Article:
Reaching the Peak
The fifth decade is when it becomes possible to focus on one’s remaining life. “By 50, you know who you are,” said Derek Moran, a principal in the Kelowna, B.C. office of Vancouver-based financial planning firm Macdonald Shymko & Co. “Your dreams have materialized. Or not. You have arrived or you know where you will be when your career is over. Retirement stops being just a concept. It becomes real and visible.”
The 50s are when some costs of life in prior years tend to decline or end. One’s children are likely leading their own, independent lives. The mortgage will have been paid down or paid off. It’s time to reassess life insurance needs, to get a will prepared or have it reviewed. And it’s a time when the individual can begin to focus on his own needs once more, said Caroline Nalbantoglu, a consultant with fee-only financial planning company PWL Advisors Inc. in Montreal.
The 50s are also a special decade in the flow of income. “People’s incomes tend to peak in their fifties,” Ms. Nalbantoglu noted. “It’s a time for an assessment of what pensions and other financial resources already exist. That means totaling company pensions, potential payoffs from the Canada Pension Plan or other government pension plans that may be indexed, and examining what private resources are available in Registered Retirement Savings Plans and non-registered investments. The assessment should include other assets such as houses or real estate. One should then consider what one’s financial needs will be when one’s former work ceases or tapers off,” she said.
The kinds of investments one makes in the 50s have to begin to change, said financial planner Dan Stronach, president of the Stronach Financial Group in Toronto. “You have to make plans to shift from growing capital to preserving it. That means, in practice, shifting from buying stocks that have high rates of increase of earnings to stocks or other financial assets that generate income.”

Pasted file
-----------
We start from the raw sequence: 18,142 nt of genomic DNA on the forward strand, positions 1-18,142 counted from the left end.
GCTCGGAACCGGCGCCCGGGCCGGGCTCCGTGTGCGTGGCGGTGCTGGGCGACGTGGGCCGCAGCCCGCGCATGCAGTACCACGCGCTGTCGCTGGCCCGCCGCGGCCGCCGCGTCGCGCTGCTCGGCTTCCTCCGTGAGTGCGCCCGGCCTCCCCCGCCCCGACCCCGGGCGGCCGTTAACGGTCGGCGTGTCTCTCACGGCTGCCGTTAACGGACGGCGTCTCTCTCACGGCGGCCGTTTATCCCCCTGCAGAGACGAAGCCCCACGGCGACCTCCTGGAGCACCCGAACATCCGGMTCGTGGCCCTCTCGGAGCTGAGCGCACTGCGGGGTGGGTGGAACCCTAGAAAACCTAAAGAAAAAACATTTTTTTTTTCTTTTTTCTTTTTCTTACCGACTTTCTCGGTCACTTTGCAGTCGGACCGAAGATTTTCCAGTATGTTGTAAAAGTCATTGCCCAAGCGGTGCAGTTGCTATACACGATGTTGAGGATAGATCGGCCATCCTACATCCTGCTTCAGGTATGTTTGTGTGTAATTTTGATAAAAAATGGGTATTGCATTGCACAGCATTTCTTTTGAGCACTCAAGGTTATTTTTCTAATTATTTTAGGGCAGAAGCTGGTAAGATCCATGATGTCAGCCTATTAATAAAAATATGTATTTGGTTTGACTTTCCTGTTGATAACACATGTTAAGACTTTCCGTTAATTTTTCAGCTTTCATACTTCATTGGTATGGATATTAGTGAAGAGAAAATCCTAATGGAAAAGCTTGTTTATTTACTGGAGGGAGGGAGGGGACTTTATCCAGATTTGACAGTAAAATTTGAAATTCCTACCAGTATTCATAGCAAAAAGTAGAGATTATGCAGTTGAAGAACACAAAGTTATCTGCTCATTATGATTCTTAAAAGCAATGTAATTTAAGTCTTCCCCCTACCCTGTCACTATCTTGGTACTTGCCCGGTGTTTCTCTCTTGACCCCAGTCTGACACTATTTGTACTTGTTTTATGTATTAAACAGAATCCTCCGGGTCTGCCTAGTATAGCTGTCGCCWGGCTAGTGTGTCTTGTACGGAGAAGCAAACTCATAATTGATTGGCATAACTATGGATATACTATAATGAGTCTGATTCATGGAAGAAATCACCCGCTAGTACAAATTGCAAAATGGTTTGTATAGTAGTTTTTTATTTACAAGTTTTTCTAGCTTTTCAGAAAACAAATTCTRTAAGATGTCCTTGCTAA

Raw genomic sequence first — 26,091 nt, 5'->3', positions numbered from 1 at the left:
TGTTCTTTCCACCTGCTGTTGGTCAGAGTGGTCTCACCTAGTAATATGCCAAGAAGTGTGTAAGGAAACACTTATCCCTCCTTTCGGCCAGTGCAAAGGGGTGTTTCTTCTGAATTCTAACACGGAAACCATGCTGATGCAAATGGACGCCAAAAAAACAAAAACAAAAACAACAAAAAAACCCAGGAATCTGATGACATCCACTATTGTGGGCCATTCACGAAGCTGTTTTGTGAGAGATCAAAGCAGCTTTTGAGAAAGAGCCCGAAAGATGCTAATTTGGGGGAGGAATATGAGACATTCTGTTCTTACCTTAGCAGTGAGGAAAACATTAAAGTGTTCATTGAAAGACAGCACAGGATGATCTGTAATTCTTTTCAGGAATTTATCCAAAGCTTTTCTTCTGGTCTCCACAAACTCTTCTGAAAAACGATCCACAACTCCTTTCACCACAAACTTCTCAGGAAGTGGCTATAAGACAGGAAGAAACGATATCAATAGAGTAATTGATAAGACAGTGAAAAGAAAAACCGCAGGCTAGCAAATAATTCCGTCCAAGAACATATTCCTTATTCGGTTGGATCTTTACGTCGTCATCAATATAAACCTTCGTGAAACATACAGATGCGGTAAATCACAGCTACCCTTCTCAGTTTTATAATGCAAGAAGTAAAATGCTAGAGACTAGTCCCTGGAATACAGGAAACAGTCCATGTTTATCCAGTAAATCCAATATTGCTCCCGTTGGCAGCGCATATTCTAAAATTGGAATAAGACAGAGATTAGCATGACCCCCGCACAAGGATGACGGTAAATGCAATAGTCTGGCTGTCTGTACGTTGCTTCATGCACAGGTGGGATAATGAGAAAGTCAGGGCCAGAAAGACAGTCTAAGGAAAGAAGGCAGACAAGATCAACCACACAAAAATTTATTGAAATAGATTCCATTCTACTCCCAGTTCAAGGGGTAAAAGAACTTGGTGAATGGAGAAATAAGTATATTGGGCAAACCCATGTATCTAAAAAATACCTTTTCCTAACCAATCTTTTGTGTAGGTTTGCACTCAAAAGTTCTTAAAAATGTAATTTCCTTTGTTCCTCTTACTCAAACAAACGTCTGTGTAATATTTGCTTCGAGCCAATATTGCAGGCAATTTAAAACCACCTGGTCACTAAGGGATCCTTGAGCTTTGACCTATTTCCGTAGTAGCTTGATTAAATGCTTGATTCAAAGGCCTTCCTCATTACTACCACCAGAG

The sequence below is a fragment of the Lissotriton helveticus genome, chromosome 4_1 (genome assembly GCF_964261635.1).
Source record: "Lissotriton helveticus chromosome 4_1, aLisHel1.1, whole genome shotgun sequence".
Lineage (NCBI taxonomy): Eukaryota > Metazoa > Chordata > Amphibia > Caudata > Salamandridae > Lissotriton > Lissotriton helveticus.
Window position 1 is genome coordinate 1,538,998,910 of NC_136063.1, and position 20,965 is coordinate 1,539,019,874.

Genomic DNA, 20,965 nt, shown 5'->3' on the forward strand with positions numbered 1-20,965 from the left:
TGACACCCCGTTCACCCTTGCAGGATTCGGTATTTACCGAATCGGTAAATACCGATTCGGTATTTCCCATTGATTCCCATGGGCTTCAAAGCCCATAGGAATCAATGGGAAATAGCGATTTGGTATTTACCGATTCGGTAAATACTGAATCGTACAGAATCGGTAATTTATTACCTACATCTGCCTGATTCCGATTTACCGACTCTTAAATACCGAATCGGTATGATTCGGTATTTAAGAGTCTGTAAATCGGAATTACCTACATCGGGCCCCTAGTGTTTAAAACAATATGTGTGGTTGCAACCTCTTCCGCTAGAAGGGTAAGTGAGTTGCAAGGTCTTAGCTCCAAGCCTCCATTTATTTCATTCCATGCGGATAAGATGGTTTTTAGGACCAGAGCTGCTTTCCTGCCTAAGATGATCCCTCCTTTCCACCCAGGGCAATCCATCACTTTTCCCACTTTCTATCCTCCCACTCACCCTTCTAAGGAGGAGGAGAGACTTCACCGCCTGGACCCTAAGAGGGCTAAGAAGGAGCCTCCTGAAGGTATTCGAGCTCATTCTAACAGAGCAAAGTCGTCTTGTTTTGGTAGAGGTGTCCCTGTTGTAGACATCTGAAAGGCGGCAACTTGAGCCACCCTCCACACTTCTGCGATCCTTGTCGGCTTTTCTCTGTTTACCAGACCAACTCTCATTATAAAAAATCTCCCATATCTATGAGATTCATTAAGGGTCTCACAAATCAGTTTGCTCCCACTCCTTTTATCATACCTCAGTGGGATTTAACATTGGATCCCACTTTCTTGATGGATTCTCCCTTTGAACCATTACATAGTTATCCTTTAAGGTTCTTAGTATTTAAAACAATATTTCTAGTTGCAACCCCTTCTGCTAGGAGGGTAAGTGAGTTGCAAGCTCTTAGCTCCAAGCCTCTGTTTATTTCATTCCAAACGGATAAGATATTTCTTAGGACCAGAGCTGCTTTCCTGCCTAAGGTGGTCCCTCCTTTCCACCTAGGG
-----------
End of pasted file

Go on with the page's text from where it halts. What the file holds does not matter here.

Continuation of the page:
Retirement is not necessarily abrupt, Mr. Stronach added. For every person who wants to bolt from his job into a life of golf there is another person who refuses to leave his desk until his company pushes him out of his corner office into the hall, he noted. The 50s are the time to set up a plan for making a transition based on when one expects to leave the labour force or conventional work, he said.
How the transition will happen depends substantially on the work one does, Mr. Moran explained. “In some occupations, typically union jobs in industries or professional or administrative jobs in companies with employment contracts that cover retirement, there is a set date for leaving work. That’s absolute termination of work. In other employment, such as law or accounting and in many small businesses, work may taper off gradually.”
In the 50s, one can begin to figure out when pensions will be cashed in, which postponed, and how one will manage such things as the clawback of Old Age Security that begins at about $60,000 of net income in 2005 dollars. The trick is to smooth out and reduce income liable to be clawed back or taxed, Mr. Moran explained. “The way to do that is to spread income out over time and to divide it where possible with a spouse. You may not know your life expectancy, but you can figure out your tax liability,” he said.
One can receive Canada Pension Plan payments at full value at age 65. One may also begin payments in a window from age 60 to age 65 provided that one has ceased work for a period that amounts to two months. Early application results in a penalty of ½ of 1 per cent of the age 65 payment for each month prior to age 65 that one begins receiving payments. One can also postpone payments as late as age 70 with a bonus of ½ of 1 per cent for each month after one’s 65th birthday that one begins receiving CPP.
“Plan to spread it out by applying as early as possible within the CPP rules,” Mr. Moran suggested. You may get hit with a reduction of the benefits you would have at age 65, but you are spreading the payments over a longer time,” he said. If one is in a high bracket at age 60, it would be important to find a time to begin payments when one’s tax bracket is lower, he added. CPP payments can also be assigned to a spouse and, if the spouse is not working or is in a lower tax bracket, that can be part of the decision of when to begin taking CPP, he noted.
“You have to know yourself before you can capture the retirement of your dreams,” said David Christianson, a fee-only financial planner with Wellington West Total Wealth Management Inc. in Winnipeg. Financial planning should fulfill personal goals, he added. “In the 50s it’s time to ensure that you’ll be eventually able to do the things for which you worked and saved.”
Andrew Allentuck writes about investments for The Globe and Mail, and reviews books on finance for globefund.com and globeinvestor.com. He is also the author of several books.
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